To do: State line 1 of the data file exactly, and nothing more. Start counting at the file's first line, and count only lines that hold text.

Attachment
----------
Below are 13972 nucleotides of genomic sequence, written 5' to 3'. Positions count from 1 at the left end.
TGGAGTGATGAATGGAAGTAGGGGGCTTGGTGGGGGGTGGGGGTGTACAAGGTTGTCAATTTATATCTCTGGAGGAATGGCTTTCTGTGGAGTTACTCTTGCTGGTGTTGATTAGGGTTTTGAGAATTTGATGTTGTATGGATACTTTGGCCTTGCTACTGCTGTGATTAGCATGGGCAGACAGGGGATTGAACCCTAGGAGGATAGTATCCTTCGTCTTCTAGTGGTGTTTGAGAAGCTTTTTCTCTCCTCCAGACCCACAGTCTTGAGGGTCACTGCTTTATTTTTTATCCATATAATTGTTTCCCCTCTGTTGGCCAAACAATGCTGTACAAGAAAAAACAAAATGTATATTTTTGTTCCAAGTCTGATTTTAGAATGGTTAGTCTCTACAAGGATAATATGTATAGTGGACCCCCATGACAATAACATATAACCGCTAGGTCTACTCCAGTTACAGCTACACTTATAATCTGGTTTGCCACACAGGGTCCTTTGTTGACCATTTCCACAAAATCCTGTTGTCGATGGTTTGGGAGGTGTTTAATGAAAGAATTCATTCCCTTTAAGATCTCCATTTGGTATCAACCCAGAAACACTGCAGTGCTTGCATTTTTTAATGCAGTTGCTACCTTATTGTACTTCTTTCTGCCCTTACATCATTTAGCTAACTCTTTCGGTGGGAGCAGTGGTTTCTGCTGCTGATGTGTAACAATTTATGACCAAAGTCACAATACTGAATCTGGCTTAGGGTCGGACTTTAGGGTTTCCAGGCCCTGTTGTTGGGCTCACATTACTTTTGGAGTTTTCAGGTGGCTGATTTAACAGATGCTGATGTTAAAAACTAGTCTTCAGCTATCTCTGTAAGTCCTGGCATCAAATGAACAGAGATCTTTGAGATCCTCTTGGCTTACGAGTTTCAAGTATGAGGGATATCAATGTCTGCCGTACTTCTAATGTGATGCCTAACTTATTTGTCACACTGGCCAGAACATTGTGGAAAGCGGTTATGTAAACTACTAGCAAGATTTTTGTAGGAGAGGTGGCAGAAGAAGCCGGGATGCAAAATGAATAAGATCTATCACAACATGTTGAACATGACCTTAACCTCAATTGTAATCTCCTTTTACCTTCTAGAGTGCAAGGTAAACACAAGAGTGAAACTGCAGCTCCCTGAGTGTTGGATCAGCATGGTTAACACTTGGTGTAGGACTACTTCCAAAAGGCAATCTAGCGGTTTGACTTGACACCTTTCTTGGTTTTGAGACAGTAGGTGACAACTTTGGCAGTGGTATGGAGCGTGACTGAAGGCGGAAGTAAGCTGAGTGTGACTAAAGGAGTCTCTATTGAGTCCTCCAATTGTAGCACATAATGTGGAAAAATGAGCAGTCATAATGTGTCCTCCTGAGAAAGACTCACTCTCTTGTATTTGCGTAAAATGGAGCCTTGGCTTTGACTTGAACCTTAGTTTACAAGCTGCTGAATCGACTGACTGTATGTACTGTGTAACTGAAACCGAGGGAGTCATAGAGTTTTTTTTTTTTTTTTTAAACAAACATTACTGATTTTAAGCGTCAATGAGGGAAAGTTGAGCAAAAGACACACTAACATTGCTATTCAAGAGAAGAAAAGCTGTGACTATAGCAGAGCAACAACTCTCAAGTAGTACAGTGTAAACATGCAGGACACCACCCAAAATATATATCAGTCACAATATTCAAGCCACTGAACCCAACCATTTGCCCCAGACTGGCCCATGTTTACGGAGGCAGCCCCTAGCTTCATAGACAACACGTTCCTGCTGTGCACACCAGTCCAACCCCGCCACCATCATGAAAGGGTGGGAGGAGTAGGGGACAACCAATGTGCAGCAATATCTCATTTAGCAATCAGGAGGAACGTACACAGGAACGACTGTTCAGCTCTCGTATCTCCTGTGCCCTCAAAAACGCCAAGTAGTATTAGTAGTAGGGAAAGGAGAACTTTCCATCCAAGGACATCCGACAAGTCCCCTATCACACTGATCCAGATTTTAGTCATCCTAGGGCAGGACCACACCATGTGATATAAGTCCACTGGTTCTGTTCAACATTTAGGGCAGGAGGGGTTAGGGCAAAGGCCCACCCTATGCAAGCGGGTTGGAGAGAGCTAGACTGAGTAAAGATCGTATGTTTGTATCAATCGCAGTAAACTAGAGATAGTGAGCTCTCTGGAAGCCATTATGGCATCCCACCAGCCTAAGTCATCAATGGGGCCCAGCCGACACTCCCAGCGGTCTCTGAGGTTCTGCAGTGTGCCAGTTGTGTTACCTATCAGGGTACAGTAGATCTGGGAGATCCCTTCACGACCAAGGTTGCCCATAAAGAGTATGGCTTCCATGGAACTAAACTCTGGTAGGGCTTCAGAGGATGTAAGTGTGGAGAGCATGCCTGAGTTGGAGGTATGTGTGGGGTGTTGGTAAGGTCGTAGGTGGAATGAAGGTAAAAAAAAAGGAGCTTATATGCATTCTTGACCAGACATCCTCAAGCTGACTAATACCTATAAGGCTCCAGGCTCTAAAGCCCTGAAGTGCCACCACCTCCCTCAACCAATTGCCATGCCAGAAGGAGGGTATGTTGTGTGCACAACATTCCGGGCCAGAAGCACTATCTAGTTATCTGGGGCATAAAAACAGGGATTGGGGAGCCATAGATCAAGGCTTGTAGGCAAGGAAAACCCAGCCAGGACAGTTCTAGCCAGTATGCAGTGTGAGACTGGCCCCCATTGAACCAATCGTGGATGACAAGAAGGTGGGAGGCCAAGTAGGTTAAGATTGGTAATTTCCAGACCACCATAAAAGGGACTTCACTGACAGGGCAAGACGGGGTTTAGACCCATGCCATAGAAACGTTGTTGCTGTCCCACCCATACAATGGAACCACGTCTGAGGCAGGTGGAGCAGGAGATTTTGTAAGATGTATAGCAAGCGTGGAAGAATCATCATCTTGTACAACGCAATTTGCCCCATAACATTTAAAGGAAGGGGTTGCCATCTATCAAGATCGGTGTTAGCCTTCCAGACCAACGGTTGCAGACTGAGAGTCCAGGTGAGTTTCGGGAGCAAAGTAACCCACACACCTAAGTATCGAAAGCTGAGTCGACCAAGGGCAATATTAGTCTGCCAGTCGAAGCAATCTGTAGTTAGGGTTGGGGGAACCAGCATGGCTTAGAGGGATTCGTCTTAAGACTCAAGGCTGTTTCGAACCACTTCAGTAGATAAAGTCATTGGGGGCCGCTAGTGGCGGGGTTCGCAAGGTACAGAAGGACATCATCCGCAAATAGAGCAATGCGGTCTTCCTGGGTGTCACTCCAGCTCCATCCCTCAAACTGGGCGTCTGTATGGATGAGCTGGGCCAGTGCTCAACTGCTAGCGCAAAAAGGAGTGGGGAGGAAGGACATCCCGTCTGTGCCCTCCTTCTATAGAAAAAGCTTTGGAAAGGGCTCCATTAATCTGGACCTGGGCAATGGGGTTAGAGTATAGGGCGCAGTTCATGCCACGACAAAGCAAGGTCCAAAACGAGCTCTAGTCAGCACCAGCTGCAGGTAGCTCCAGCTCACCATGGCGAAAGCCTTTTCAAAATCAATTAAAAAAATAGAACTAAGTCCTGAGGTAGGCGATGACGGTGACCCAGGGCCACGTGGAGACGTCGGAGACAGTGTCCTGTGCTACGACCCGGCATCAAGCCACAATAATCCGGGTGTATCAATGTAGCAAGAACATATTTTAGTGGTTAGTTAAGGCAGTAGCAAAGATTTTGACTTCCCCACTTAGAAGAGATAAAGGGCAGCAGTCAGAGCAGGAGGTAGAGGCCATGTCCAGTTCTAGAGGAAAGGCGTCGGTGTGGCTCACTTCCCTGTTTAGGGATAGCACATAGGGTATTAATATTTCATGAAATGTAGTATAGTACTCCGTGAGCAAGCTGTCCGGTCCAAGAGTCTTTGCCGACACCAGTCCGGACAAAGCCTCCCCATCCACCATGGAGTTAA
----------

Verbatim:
Below are 13972 nucleotides of genomic sequence, written 5' to 3'. Positions count from 1 at the left end.